Visual Basic

Stateless drinking: maximizing your drinking time

So instead of the unnecessary idling, we implement a single method in the Buxom server, called OrderRound. The OrderRound method carries all the data with it: an indication of the drinks and snacks we want, the Booleans to indicate we want a tray and that there will be no tip (stateless and mean), even the cash. The returns from OrderRound are our round and also some change, we hope. What advantages does this have?

To start, one call and one set of network overhead. Minimal idle time-in fact, we could even make it asynchronous by telling the Buxom server where we're sitting, and she could deliver the drinks (or one of those awful public address systems, firing an event to say our burgers are cooked-there's notable service in most of the places I frequent-far too upscale). As soon as the Buxom server is free, she can dump the state of our order -all taken in as parameters on one method anyway, so no global data required-and free herself up for the next customer. Such a system will scale better, since a single Buxom server ought to be able to turn around more orders in a given period of time.

This is the ultimate statelessness. This is what MTS systems crave (using SetComplete to indicate order completion), although it can be an awkward way of thinking for some developers. It is also what most database access techniques would ideally like to achieve. In truth, most of the time we will be somewhere in between highly stateful and stateless, but at least we know what to push toward in our design.

So the responsibilities of a data access strategy or design don't begin and end at getting data out and into the database; they have to include the dataflow (now there's an IT system term you don't hear so much anymore) around the system. If that system is composed of a number of components spread across a network, an intranet, or even the Internet, this dataflow aspect can take on a great deal of significance, since it is likely to be where performance is won or lost.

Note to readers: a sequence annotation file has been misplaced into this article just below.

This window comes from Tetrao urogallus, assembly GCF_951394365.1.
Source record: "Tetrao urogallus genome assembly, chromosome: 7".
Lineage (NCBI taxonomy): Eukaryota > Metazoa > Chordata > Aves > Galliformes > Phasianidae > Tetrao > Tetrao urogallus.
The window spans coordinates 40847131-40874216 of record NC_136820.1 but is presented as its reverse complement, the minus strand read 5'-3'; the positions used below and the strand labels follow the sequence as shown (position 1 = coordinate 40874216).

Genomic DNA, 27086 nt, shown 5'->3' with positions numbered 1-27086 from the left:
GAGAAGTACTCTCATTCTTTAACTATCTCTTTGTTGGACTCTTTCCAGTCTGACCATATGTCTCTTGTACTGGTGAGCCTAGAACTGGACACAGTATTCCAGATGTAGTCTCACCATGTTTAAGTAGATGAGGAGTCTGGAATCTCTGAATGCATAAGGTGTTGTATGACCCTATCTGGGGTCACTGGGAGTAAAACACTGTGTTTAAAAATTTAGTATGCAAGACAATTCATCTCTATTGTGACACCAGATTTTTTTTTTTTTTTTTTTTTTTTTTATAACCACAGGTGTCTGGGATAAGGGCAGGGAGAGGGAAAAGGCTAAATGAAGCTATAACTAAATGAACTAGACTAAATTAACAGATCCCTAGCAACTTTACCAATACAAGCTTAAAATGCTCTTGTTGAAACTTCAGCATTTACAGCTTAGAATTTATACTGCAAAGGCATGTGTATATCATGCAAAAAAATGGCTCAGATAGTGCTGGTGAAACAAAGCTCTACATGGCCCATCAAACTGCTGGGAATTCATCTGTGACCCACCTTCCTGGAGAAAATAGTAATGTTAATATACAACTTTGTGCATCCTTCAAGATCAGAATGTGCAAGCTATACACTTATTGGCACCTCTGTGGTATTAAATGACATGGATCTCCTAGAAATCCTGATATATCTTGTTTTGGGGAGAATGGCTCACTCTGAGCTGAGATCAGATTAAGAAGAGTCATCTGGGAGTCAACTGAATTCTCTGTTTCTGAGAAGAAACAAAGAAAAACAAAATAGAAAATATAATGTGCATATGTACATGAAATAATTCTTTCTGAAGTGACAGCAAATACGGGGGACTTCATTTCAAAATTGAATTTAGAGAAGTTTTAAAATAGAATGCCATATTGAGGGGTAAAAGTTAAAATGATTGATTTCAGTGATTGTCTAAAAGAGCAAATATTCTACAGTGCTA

Still Not Sure What Data Is Where Objects Are Concerned?

So what is data? (Nothing like getting the fundamentals out of the way early-then there's lots of time for beer.) Funny how, on a software project, if you don't get the basics right the first time, they come back to haunt you (and steal your drinking time) later in the development cycle. In the context of this chapter, Data is sadly not a character from Star Trek-the Next Generation (I know, you don't get the time to watch it, you're debugging at the moment), but variables holding specific values.

Anyone reading this who has already worked on a tiered system will know that, should you ever come to physically distribute your tiers of objects-that is to have cooperating objects working across more than one machine to constitute the system-you are faced with an object-or-data, reference-or-variable dilemma. Which should you use, raw variables or object references (and through them properties and methods)? To the purist there is no contest-use the objects. But we are pragmatists. Our jobs are on the line if excellent theory produces appalling performance, so we have to think a little before jumping.